This is a follow up to my first guide on How to Get a TED Talk (and what to do when you get there). As I am getting ready to present my fifth TEDx talk, I wanted to share some of the best practices I've learned along the way on preparing for a TED talk. Of course, these are just general ideas that work for public speaking as well.
1. Don't practice. Rehearse instead.
In my book, Music Business Hacks, I argue that bands shouldn't "practice," they should "rehearse." Speakers should do the same. Practice is usually what you do in isolation, to prepare for rehearsal. A rehearsal tries to replicate the same conditions as the actual event.
Once you get the general feel for your talk, you should mimic stage conditions as much as possible. For example, don't practice reading from a screen sitting down - stand up, and learn how to deliver the talk without notes. If you're using a slide show, present without speaker's notes (most events have PowerPoint on mirror mode, not speaker's view). Practice with a countdown timer for the time you've been allotted. Here's the official TED speaker timer that you can use.
Also, most TEDx events don't want you pacing back and forth; rather, they'll often have a red circular carpet on stage that you're supposed to stay on. Keep this in mind as you get used to your movements.
2. One hour or more for every minute.
As you're setting time aside for your talk, schedule at least one hour of rehearsal for every minute of your presentation. For example, a ten-minute talk should receive at least ten hours of straight rehearsing. That means you'll run through it at least sixty times.
Try it in different conditions; for example, while you're commuting to work or in the shower. Try different times of day, like when you wake up or right before bedtime.
3. Get used to the rhythm, not the specific word choice.
The audience doesn't know what you're going to say, they don't have a transcript of your talk that they'll comparing you against. In reality, they probably won't know if you change your phrasing or accidentally skip a point. However, they'll be paying attention to your cadence, flow, and presentation style. If you break your natural speaking rhythm because you're grasping for the exact script, it'll throw some people off. Learn how to speak in a predictable, comfortable rhythm - and only break it when you need to deliberately emphasize a point.
For many people (especially those who get nervous), there's a temptation to let the mind wander, to almost have an out-of-body experience. Repeated rehearsals train your body to take over through muscle memory even if you have a momentary lapse. And training to a specific rhythm keeps the tone of your talk consistent as well as stay on time.
4. Setup mile-markers.
Often, how things go on stage end up slightly different timing-wise than rehearsal. That's because we often fail to account for audience reaction or the terrible combination of increased talking speed with decreased thinking/memory recall abilities due to nerves.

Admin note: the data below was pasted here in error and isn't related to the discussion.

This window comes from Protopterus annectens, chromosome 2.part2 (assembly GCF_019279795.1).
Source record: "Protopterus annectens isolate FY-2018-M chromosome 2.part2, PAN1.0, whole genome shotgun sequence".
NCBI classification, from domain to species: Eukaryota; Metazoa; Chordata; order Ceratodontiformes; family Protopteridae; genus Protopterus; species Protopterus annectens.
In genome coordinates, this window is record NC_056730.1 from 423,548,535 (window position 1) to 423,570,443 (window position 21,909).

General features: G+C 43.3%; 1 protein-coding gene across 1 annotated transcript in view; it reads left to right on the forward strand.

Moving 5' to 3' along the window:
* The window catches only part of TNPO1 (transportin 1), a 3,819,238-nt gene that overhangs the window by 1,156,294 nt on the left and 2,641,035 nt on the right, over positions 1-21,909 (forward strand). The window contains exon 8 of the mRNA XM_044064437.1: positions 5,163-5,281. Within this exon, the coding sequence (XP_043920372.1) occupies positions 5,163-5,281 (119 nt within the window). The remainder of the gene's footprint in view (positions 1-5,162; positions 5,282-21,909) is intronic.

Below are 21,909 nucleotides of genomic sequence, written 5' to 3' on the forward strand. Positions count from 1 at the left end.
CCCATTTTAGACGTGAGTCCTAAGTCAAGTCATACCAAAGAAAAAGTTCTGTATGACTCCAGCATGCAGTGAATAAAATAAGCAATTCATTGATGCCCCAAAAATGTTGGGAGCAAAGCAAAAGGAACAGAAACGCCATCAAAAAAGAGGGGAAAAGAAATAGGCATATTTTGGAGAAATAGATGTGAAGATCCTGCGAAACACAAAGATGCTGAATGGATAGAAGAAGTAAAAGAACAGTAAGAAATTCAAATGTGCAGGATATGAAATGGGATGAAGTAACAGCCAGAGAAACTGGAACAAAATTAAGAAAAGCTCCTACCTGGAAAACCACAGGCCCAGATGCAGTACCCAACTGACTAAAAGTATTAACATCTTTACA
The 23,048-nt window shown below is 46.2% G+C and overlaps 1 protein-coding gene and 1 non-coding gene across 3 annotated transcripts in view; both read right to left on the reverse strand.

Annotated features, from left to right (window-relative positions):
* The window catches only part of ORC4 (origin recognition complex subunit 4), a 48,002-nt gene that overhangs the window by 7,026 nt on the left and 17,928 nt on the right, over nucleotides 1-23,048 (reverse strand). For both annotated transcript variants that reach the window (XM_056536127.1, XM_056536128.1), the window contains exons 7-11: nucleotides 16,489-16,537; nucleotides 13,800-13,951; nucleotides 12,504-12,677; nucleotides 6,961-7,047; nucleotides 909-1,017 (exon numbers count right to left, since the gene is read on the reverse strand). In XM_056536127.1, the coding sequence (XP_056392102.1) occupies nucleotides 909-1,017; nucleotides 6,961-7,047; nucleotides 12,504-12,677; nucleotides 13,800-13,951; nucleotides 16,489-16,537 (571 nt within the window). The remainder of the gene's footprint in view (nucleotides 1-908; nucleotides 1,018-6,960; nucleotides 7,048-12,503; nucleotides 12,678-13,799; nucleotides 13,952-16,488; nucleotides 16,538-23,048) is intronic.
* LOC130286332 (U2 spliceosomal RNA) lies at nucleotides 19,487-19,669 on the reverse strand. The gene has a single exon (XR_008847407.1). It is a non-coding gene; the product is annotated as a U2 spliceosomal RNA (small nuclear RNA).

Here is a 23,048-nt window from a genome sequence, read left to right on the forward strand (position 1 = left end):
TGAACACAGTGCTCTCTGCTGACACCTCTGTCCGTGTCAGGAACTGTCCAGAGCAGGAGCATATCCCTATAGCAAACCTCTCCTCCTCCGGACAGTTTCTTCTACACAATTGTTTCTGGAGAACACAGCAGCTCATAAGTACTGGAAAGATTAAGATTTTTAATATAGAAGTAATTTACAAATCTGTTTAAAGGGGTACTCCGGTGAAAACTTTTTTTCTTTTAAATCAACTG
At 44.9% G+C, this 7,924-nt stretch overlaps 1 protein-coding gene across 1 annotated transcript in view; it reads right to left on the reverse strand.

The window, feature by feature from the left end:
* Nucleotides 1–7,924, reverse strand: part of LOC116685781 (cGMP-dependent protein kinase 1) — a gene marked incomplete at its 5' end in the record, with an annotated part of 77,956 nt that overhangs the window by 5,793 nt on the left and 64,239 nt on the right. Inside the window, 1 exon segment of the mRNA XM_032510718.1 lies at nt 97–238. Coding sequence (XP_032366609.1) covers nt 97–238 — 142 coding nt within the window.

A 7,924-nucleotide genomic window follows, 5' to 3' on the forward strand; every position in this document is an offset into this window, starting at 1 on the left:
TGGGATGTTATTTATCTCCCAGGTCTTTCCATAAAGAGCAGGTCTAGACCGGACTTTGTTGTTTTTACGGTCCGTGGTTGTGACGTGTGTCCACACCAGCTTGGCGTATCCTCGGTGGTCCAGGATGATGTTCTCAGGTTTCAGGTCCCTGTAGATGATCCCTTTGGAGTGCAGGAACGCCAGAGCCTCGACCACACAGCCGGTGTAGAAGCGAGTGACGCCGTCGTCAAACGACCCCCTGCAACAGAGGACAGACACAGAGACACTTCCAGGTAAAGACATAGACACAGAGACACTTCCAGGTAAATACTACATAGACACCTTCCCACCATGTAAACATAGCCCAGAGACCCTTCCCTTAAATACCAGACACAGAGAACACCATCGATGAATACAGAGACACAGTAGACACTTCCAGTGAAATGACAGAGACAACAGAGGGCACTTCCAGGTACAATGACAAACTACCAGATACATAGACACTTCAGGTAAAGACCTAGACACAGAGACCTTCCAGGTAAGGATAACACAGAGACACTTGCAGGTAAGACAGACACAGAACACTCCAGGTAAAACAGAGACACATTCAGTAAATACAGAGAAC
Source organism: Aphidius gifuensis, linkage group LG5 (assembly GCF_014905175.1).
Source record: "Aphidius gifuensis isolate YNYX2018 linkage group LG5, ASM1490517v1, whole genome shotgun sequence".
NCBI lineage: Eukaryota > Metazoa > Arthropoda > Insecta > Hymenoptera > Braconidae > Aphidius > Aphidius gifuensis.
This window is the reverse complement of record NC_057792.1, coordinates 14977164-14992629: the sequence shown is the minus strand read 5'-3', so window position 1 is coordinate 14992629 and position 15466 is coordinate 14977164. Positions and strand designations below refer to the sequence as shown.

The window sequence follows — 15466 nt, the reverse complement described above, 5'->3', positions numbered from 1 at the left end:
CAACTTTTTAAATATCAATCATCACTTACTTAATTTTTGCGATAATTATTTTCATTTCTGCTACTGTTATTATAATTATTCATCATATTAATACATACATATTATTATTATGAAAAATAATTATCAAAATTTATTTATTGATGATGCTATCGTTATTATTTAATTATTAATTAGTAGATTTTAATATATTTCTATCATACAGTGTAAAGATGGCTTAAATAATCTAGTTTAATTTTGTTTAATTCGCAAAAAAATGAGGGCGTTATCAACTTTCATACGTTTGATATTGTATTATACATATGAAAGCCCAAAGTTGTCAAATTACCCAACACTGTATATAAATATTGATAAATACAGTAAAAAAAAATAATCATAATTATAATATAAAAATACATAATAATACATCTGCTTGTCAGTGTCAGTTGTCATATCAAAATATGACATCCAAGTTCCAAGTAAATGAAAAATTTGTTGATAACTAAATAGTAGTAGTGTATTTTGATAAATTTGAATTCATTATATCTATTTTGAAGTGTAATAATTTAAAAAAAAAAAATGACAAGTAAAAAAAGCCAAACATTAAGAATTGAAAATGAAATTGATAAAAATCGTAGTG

If you rehearse with a countdown timer, you'll be less likely to get nervous as you see the minutes fly by. But you'll want to take it a step further: have specific points (and corresponding presentation slides) for specific times so you know you're on track. For example, know that when there's only one minute left, you should move to your conclusion or final anecdote even if you have to skip a sub-point. When you're outlining the talk, figure out how much time is needed for the most important points, stories, or one-liners - and know when those should be taking place along the countdown timer.Listen to yourself...
5. Listen to yourself...
One of my favorite ways to prepare is listening to the talk over and over again, as if it were a song or a podcast. Not only does it help with memorization, but I can also listen for my tone, the dynamics, changing word choice, and get used to the sound of my voice delivering the talk. About two to three weeks before an event, I'll often record myself reading the talk. Then, I listen to the files when I'm driving, riding my bike, riding the train, etc.
6. ...And watch yourself.
I also highly recommend you taking a video of yourself delivering the talk too so you can monitor your gestures, awkward body movements, your posture, and if you can deliver your talk without flickering your eyes to a screen where your presentation is being projected. Again, try and mimic stage conditions as much as possible - use a laptop in the place of a confidence monitor (but check with the event to see if one is being provided).
7. Get a crowd
Rehearse in front of others as often as you can. Not only can they help give you some advice about your presentation style, your movements, and your story, but rehearsing with a crowd also helps you gauge timing for audience reaction, overcome nerves, and learn how to work a crowd as well.
Bonus tips: Learn from singers
Most speakers do not take care of their voices enough. Learn about the kinds of foods/drinks you should avoid, especially in the days before your event so that you don't end up straining your voice. Learn how to hold a mic (some events only have a wireless or handheld mic) - in other words, get comfortable "kissing" the mic and holding it as close as possible. Use vocal warm ups before you speak and stay hydrated to avoid drying out during your talk.
In conclusion, preparation pays off, but you want to prepare the right way. As Vince Lombardi famously said, "Practice does not make perfect, only perfect practice makes perfect" By no means have I perfected this myself yet, but I definitely more with each event that I do. Want to see my TED talks? Here's a playlist. Notice the upload dates - the talks get more comfortable each time, as I learn to apply the lessons learned above.
Here are some other resources to help:
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